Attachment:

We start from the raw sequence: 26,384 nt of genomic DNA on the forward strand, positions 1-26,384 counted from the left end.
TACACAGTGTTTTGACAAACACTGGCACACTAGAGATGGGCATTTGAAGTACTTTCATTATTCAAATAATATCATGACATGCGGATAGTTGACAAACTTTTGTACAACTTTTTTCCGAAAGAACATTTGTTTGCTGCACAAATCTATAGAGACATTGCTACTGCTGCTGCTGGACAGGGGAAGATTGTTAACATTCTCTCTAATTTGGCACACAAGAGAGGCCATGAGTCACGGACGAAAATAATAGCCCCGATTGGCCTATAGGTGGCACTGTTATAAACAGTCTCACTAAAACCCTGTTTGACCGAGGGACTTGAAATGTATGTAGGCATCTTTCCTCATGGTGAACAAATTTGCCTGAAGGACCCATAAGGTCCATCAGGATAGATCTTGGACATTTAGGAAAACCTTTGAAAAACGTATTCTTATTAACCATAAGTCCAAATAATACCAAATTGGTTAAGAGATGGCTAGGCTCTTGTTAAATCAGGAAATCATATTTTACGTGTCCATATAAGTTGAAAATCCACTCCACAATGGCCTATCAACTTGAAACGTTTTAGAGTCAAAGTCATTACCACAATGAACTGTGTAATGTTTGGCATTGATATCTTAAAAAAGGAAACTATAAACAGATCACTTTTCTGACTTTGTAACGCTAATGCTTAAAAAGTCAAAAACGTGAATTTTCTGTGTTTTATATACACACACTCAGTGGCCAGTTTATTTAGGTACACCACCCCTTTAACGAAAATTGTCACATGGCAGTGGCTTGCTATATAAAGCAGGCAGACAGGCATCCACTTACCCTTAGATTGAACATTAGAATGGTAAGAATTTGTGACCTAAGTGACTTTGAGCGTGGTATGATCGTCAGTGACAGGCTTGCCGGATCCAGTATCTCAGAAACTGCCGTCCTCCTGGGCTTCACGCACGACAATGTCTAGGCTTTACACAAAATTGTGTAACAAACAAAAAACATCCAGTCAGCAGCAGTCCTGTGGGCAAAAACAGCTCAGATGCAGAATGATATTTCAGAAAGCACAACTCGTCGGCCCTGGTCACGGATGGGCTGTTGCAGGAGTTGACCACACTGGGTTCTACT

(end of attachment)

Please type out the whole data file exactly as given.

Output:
We start from the raw sequence: 26,384 nt of genomic DNA on the forward strand, positions 1-26,384 counted from the left end.
TACACAGTGTTTTGACAAACACTGGCACACTAGAGATGGGCATTTGAAGTACTTTCATTATTCAAATAATATCATGACATGCGGATAGTTGACAAACTTTTGTACAACTTTTTTCCGAAAGAACATTTGTTTGCTGCACAAATCTATAGAGACATTGCTACTGCTGCTGCTGGACAGGGGAAGATTGTTAACATTCTCTCTAATTTGGCACACAAGAGAGGCCATGAGTCACGGACGAAAATAATAGCCCCGATTGGCCTATAGGTGGCACTGTTATAAACAGTCTCACTAAAACCCTGTTTGACCGAGGGACTTGAAATGTATGTAGGCATCTTTCCTCATGGTGAACAAATTTGCCTGAAGGACCCATAAGGTCCATCAGGATAGATCTTGGACATTTAGGAAAACCTTTGAAAAACGTATTCTTATTAACCATAAGTCCAAATAATACCAAATTGGTTAAGAGATGGCTAGGCTCTTGTTAAATCAGGAAATCATATTTTACGTGTCCATATAAGTTGAAAATCCACTCCACAATGGCCTATCAACTTGAAACGTTTTAGAGTCAAAGTCATTACCACAATGAACTGTGTAATGTTTGGCATTGATATCTTAAAAAAGGAAACTATAAACAGATCACTTTTCTGACTTTGTAACGCTAATGCTTAAAAAGTCAAAAACGTGAATTTTCTGTGTTTTATATACACACACTCAGTGGCCAGTTTATTTAGGTACACCACCCCTTTAACGAAAATTGTCACATGGCAGTGGCTTGCTATATAAAGCAGGCAGACAGGCATCCACTTACCCTTAGATTGAACATTAGAATGGTAAGAATTTGTGACCTAAGTGACTTTGAGCGTGGTATGATCGTCAGTGACAGGCTTGCCGGATCCAGTATCTCAGAAACTGCCGTCCTCCTGGGCTTCACGCACGACAATGTCTAGGCTTTACACAAAATTGTGTAACAAACAAAAAACATCCAGTCAGCAGCAGTCCTGTGGGCAAAAACAGCTCAGATGCAGAATGATATTTCAGAAAGCACAACTCGTCGGCCCTGGTCACGGATGGGCTGTTGCAGGAGTTGACCACACTGGGTTCTACT